PADMANEE SHARMA: So some of that has to do with the fact that there are multiple different off switches. So the drug that President Carter received blocks one of those off switches, but there are many, many other off switches. And so, these off switches, we need to understand which tumor types they’re playing a role in and which patient they’re playing a role in so that we can block the appropriate off switches, and maybe need to block multiple off switches so that we allow the immune response to take off and do the job in more patients.
IRA FLATOW: Could the fact be that he is living past where most of us live and is in his 90s, and therefore, maybe has a great immune system to begin with, and that when you tweak it up it gets even better?
PADMANEE SHARMA: So we’ve seen these types of responses in both younger and older patients. And then, actually what you’re saying is opposite to what most people say because people say as you get older your immune system is not as good. And so, they think that these kind of responses are more seen in younger patients. Actually, we’ve seen these types of responses in both younger and older patients. It seems that we can create an anti tumor immune response in all different age groups.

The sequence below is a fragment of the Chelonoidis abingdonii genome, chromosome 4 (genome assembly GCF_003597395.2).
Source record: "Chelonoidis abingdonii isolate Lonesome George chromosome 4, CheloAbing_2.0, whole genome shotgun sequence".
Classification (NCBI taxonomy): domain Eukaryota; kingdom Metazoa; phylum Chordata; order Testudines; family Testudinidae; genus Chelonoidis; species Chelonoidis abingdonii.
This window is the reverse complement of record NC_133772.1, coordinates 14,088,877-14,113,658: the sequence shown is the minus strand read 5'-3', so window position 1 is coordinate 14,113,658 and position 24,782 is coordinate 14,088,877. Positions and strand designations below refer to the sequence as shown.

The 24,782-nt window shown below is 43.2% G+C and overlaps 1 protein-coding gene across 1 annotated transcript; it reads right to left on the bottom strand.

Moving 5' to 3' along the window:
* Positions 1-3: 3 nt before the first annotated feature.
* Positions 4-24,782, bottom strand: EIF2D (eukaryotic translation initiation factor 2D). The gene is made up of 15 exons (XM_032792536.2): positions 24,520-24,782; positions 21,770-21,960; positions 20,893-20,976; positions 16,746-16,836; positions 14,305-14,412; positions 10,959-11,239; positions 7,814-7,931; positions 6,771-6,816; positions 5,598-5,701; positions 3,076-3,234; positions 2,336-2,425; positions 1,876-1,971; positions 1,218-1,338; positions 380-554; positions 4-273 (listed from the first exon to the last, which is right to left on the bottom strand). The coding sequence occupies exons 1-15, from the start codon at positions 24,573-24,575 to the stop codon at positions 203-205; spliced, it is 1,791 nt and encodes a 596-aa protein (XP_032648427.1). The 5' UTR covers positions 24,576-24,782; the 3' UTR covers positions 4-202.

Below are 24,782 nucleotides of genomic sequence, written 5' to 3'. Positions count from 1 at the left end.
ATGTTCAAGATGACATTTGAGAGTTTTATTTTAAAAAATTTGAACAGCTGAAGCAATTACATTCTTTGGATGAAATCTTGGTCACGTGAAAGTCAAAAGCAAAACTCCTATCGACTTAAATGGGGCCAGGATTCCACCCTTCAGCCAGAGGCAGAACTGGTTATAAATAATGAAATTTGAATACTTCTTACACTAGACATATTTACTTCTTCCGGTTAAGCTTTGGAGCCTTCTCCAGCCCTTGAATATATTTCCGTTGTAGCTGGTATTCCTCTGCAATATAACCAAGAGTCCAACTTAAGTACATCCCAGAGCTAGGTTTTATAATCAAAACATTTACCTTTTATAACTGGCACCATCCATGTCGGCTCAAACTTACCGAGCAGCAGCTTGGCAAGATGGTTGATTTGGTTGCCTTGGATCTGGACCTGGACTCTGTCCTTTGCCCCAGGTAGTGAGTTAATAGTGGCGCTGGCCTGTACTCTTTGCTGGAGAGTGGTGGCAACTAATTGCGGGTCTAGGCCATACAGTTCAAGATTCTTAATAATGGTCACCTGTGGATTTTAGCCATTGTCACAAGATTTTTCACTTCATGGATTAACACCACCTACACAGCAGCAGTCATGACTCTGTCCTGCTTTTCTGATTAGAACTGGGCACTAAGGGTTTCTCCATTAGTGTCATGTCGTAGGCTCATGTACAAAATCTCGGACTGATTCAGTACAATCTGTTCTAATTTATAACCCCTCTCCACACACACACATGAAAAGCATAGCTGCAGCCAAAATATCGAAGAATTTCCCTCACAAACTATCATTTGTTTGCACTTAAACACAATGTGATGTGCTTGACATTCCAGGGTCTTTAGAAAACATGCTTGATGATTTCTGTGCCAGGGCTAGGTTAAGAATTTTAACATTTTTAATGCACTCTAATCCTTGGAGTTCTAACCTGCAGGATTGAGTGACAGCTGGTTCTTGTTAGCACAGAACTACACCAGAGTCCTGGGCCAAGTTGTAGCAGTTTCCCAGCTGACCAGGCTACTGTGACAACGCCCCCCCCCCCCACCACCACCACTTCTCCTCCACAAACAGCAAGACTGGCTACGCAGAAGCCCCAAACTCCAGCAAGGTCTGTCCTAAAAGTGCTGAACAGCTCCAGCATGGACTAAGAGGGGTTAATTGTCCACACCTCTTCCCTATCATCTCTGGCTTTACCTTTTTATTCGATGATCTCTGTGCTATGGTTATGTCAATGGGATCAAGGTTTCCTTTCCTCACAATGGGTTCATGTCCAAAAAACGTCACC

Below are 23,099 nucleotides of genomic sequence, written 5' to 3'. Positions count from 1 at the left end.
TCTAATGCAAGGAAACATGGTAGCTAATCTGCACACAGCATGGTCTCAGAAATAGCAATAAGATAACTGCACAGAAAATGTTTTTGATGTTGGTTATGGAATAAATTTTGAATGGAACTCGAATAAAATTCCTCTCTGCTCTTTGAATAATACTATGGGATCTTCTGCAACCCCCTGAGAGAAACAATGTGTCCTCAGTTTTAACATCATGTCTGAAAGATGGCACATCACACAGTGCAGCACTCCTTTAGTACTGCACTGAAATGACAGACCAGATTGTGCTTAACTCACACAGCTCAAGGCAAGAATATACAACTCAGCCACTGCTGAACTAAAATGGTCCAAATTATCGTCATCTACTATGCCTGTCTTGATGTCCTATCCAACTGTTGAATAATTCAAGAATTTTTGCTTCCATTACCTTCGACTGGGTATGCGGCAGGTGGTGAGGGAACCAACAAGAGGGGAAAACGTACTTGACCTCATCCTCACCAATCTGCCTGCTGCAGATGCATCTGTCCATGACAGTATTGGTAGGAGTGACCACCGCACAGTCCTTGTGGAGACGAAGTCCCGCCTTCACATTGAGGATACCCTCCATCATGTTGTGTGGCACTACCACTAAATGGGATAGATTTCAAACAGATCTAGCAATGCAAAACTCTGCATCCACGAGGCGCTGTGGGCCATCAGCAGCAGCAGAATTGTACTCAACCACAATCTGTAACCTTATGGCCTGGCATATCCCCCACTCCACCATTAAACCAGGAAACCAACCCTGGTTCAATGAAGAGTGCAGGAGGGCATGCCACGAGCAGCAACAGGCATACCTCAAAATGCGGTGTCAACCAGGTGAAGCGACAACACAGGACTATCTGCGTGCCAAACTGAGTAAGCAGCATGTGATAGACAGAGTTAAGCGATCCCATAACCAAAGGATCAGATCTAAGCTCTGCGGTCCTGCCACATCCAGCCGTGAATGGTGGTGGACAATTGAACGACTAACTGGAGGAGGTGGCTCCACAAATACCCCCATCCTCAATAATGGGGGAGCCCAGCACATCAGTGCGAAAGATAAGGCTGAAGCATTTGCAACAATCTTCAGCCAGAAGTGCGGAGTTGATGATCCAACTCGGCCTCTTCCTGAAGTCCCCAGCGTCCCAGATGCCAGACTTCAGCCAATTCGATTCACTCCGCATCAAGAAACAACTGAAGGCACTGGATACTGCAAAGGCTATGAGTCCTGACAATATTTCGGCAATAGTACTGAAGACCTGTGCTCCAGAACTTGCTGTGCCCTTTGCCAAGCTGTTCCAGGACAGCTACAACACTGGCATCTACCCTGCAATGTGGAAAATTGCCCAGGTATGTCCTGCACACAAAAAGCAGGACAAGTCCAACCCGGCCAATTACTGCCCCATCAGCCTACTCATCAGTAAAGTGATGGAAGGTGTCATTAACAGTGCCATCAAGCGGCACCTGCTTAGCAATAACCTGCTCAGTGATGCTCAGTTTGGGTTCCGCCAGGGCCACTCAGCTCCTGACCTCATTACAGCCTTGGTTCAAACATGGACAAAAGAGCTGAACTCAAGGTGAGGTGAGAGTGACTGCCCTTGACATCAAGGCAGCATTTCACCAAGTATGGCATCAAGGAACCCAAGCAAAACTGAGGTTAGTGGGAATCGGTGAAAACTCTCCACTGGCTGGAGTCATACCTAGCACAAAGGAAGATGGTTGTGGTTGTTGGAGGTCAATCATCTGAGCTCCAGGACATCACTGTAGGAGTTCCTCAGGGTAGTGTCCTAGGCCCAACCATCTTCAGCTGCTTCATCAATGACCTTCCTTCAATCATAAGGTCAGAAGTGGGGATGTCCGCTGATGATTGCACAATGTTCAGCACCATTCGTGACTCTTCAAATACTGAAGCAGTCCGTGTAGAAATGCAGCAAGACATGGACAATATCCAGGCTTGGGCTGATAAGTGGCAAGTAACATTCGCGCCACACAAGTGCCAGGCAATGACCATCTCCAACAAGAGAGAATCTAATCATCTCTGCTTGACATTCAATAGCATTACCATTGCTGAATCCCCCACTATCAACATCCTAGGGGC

IRA FLATOW: Ribas, what kind of the side effects, Antoni, are we going to see with this? Or there are no really side effects?
ANTONI RIBAS: So as Pam was saying, these off switches are not there for us to treat cancer. They’re there because the immune system, when unleashed, can attack normal organs. But this particular one seems to be very specific for the immune system cells that were trying to attack the cancer. And whenever we release it, the side effects are really low.